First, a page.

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Scientists Frantically Copying Critical Climate Data as Energy Dept. Refuses to Release Names

Climate

The Department of Energy has refused to respond to the Trump transition team's chilling 74-question document seeking the names of anyone who has worked on climate change in the department. Climate scientists are also acting feverishly to preserve data after a senior Trump campaign adviser suggested eliminating funding for NASA's climate research programs.

Scientists are rushing to copy decades of critical climate information that could be altered or destroyed under a hostile Trump Administration.

Two university professors are calling for a hackathon in collaboration with the Internet Archive's End of Term 2016 project, which will archive federal online pages and data that they fear could disappear after Jan. 20, 2017. Separately, the ad-hoc Climate Mirror project seeks to store key datasets and keep them publicly available.

The Climate Science Legal Defense Fund (CSLDF) has published a 16-page guide for government researchers whose work may be suppressed.

"You just don't know what's coming," Adam Campbell, who studies the imperiled Ross Ice Shelf of Antarctica, told the Washington Post.

Sentiment is shared at the DOE, which is why they are refusing to share names with Trump's transition team.

"We are going to respect the professional and scientific integrity and independence of our employees at our labs and across our department," Energy Department spokesman Eben Burnham-Snyder said in an email to The Washington Post.

"We will be forthcoming with all publicly available information with the transition team. We will not be providing any individual names to the transition team."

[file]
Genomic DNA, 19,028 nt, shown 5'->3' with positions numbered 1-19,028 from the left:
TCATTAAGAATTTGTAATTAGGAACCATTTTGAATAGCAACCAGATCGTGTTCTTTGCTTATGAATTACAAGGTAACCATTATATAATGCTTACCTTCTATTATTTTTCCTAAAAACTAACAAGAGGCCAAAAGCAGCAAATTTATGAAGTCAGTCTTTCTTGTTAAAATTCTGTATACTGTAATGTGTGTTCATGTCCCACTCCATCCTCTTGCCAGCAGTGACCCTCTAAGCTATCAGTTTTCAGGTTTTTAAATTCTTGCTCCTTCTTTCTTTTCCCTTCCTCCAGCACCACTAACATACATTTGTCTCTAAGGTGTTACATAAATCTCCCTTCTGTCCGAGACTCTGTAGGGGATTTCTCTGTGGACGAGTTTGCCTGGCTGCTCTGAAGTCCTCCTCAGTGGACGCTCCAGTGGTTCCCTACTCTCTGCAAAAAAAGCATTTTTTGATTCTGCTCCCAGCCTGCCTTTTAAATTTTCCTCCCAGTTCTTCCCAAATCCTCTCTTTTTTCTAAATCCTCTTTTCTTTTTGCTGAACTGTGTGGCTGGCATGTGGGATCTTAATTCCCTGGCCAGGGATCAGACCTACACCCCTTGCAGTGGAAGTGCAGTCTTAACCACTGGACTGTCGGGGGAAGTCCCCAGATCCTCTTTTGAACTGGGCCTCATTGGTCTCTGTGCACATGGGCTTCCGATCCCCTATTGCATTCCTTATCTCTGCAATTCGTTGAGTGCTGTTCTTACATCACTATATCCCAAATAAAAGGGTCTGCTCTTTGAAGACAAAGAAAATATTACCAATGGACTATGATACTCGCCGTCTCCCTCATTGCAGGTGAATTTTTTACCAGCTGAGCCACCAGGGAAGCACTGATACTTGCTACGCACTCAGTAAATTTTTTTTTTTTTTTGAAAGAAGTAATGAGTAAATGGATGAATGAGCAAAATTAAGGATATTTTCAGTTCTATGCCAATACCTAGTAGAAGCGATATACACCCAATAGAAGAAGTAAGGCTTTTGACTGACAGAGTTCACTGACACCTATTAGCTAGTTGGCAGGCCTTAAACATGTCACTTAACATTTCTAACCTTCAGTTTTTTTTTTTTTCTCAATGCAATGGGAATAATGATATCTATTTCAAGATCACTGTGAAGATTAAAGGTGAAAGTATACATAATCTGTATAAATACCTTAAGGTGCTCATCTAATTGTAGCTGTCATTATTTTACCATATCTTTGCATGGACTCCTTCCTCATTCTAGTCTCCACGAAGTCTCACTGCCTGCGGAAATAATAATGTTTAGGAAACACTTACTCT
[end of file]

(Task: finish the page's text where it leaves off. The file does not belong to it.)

The gravest danger to these federal employees may be that they will lose their jobs in an anti-climate purge. "Rather than keep people on the payroll under instructions not to fulfill their position descriptions, it's likely that such positions would be declared surplus," PEER's executive director, Jeff Ruch, told Sierra.

"The election of Donald J. Trump as president puts federal employees administering and enforcing environmental and public health protections squarely on the front lines of a battle—a battle they did not choose," stated Public Employees for Environmental Responsibility (PEER).

In response, scientists are speaking out. "We cannot normalize science denial," the Union of Concerned Scientists stated.

On Nov. 30, more than 2,300 scientists published an open letter to Trump urging him to allow them to "conduct their work without political or private-sector interference." And, a Dec. 6 letter from 800 Earth scientists, also to the president-elect, stated:

"You have the support of the majority of companies, military leaders, scientists, engineers, and citizens to respond to the threats posed by climate change by reducing carbon pollution and expanding clean energy. Many of America's largest cities and states are already committed to doing so. We urge you to decide if you want your Presidency to be defined by denial and disaster, or acceptance and action."

The hashtag #StandUpForScience has become a top Twitter trend and is seen on signs held by demonstrators at the American Geophysical Union meeting underway today in San Francisco.

Concerns over preserving climate data and protecting Department of Energy jobs is far from the only environmental issue raised by the incoming Trump Administration.

President-elect Donald Trump has named Scott Pruitt to head the U.S. Environmental Protection Agency (EPA). Pruitt, Oklahoma's attorney general, is a party to a 28-state lawsuit seeking to to overturn the Obama Administration's Clean Power Plan. He has sued the EPA eight times.

Trump has also named ExxonMobil CEO Rex Tillerson as Secretary of State and former Texas Gov. Rick Perry to lead the Department of Energy, which he once vowed to shut down.

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